Record voter turnout saw the pro-democracy Move Forward party win the most seats and beat their conservative and military backed opponents. After forming an eight-party coalition, their candidate for prime minister Pita Limjaroenrat failed to win the needed majority. Many rejected his bid after his vow to amend Article 112 a law that permits up to 15 years in jail for insulting members of the royal family. Pheu Thai, have now nominated their own candidate who is up for vote in late July. Protesters claim the law is misused by the government to stifle democratic reforms. Ambitious changes that Move Forward campaigned for such as ending military conscription, reducing defence spending, and demonopolising the economy will remain on hold and mass protests are set to continue.
On 9 May, Pakistan's former PM was arrested on alleged corruption charges, sparking mass protests by his supporters. After several army installations were damaged, the current government and army launched an unprecedented crackdown on Khan's supporters, who are being tried in military courts. Pakistan is on the brink of economic collapse following last year's devastating floods. General elections are due to be held this year, but there are fears that they could be delayed by the authorities, citing a lack of funds and the security situation.
Bongbong Marcos – New President of the Philippines
After a landslide victory in the May 9 election, concerns about the consequences for democracy in the country are widespread. Hailing from a notorious political family, his father's corrupt and brutal dictatorship ended in just 1986. The family have spent decades attempting to wipe clear this legacy through disinformation campaigns and publicity via social media. Lack of accountability for their misdeeds has angered campaigners, and the world will be closely watching developments concerning the economy, civil liberties, and press freedom.
The worsening crisis has caused a divided society to unite against the government. Protests began peacefully but have turned violent in the face of repression, to the point where thousands of protesters invaded President Rajapaksa's house and he was forced to flee. Inflation has made basic goods unaffordable, and food and medicine are in short supply. Fuel shortages are so widespread that the government has suspended sales to ordinary citizens, as there is not enough for essential services such as buses and ambulances.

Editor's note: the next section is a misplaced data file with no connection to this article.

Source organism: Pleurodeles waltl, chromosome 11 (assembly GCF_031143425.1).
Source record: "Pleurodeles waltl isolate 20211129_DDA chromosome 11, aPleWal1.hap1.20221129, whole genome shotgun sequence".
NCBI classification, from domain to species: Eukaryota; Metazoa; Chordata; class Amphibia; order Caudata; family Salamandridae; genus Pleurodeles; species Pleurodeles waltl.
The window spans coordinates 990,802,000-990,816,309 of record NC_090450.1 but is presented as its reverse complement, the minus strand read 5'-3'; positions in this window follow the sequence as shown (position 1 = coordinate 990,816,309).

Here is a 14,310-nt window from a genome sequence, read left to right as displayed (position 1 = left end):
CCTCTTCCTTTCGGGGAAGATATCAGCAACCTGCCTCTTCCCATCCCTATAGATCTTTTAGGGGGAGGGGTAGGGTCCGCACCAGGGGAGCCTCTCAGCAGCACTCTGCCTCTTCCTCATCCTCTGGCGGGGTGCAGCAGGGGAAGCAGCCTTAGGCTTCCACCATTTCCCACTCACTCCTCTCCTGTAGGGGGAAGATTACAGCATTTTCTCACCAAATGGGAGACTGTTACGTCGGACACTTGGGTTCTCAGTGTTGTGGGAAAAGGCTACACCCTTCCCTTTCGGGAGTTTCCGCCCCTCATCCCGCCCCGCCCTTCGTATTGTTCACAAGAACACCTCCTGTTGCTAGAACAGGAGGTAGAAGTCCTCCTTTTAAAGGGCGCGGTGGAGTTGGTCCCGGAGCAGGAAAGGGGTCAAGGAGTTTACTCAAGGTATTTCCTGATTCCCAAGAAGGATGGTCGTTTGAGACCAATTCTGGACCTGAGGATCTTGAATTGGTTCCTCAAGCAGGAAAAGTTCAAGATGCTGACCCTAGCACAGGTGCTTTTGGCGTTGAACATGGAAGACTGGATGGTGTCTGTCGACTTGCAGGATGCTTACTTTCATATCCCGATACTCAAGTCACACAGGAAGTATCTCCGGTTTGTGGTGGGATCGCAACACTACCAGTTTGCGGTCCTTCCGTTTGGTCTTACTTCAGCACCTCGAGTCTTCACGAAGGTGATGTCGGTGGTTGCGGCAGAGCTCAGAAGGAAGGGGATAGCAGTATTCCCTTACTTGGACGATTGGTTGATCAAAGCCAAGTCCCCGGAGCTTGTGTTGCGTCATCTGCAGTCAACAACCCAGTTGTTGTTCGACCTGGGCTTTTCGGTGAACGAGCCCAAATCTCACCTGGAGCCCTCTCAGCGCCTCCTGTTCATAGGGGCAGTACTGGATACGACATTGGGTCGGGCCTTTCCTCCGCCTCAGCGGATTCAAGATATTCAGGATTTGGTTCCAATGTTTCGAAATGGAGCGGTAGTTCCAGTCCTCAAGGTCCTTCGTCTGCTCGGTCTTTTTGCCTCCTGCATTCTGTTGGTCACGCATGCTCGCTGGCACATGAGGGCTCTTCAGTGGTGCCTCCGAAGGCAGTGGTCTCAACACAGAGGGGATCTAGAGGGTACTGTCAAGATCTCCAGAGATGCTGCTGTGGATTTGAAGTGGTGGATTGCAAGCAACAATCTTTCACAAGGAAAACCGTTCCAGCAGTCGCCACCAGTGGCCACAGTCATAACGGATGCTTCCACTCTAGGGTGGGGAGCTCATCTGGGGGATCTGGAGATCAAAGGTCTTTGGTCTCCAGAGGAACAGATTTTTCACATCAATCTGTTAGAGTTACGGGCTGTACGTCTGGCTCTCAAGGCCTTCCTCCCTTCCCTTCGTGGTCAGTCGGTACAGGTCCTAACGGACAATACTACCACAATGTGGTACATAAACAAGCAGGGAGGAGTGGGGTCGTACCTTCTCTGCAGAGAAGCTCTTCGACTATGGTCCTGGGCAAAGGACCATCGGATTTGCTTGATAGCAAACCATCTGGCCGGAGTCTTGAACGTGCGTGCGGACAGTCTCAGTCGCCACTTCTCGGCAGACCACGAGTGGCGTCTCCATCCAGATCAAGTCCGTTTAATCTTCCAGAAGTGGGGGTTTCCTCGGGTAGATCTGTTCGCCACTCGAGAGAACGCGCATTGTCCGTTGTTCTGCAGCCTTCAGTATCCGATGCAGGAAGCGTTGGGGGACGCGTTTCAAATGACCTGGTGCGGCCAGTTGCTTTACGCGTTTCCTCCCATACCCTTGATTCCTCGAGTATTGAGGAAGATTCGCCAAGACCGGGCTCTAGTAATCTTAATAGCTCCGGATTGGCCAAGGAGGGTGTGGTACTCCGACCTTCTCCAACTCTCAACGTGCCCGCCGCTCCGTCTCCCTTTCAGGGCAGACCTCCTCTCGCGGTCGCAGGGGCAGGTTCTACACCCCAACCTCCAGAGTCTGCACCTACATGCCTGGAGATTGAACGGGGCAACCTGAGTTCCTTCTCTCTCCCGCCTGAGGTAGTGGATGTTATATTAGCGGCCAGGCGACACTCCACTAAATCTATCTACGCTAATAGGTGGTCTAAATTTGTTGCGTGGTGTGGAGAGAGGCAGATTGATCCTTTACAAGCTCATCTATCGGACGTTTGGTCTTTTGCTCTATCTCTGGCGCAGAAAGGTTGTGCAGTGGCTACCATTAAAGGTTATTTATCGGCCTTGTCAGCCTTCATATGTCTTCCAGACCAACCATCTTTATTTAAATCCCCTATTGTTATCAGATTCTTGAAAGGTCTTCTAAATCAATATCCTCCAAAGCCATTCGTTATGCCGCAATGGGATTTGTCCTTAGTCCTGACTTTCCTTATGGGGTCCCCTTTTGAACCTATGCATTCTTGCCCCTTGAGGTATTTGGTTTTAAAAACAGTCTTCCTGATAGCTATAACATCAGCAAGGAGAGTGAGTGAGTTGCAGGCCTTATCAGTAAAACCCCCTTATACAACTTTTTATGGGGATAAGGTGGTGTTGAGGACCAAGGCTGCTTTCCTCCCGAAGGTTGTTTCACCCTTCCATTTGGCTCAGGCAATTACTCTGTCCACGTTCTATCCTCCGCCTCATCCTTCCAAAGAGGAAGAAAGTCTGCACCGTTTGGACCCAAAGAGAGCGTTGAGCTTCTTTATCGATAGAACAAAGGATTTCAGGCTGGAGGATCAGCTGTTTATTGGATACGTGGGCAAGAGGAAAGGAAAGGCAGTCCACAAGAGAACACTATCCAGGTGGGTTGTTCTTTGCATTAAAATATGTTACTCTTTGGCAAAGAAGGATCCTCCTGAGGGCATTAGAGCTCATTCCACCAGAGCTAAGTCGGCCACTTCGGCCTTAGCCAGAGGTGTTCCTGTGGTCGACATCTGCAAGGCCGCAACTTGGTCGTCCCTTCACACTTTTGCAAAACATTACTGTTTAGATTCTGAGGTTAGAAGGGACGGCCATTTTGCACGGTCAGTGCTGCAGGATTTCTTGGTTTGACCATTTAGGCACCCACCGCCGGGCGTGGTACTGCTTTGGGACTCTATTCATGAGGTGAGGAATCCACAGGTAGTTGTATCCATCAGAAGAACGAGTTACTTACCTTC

After more than a year of uninterrupted protests and the deaths of several farmers, Indian Prime Minister Narendra Modi has agreed to repeal the three controversial farm laws that sparked the public outcry. The laws were passed in September 2020, after parliament claimed the laws would strengthen farmers' rights, but major trade unions and opposition politicians claimed they would give more power to big business in particular. Farmers formed a large movement called "Dilli Chalo" and organised general strikes and a protest march to Dehli with millions of participants.
This month marks 75 years since the division of British India and the subsequent creation of the two separate states of India and Pakistan. British withdrawal prompted the painful divide which was violent and deadly. It forced people to identify with a particular region, and caused the biggest migration event of the century. The concept of ‘martial races’ was born, which led to false ideas of racial purity. Religious violence, insecurity, forced conversions, arson, and sexual violence became rife within communities and even families. Tensions and divisions still exist even today, especially over disputed areas such as Kashmir.
On June 30th 2020, this controversial new law was imposed on Hong Kong by the government of China. Many countries have criticised the harsh law which includes severe penalties for protesting, demands for independence, and slandering of the Chinese government. It takes control away from Hong Kong, curtails free speech, and many see it as a loss of idendity.
On February 1st, a coup was carried out in Myanmar. The military arrested political leaders including State Counselor Aung San Suu Kyi, shutting off the internet and showing presence in the streets. A state of Emergency was declared for one year and the power was handed over to the commander-in-chief of the army, General Min Aung Hlaing. As a result, the military, which had been in power since 1962, regains full control of the country after a de facto democracy since 2011.
As the leader of one of the world’s most repressive states, Kim Jong-Un is enjoying his 8th year of total political control. Freedom of expression, religion, political opposition, independent media, and even trade unions are all restricted. Learn more here about U.S war threats, nuclear weaponry, and much more about this secretive government.
Since 2017, Rohingya Muslims have been persecuted by the Myanmar army. They argue that they are only fighting Rohingya militants, but many see it as a clear example of ethnic cleansing. They are denied citizenship, excluded from the census, and their villages are destroyed. They are forced to make dangerous escape attempts since Bangladesh is no longer accepting refugees across the border.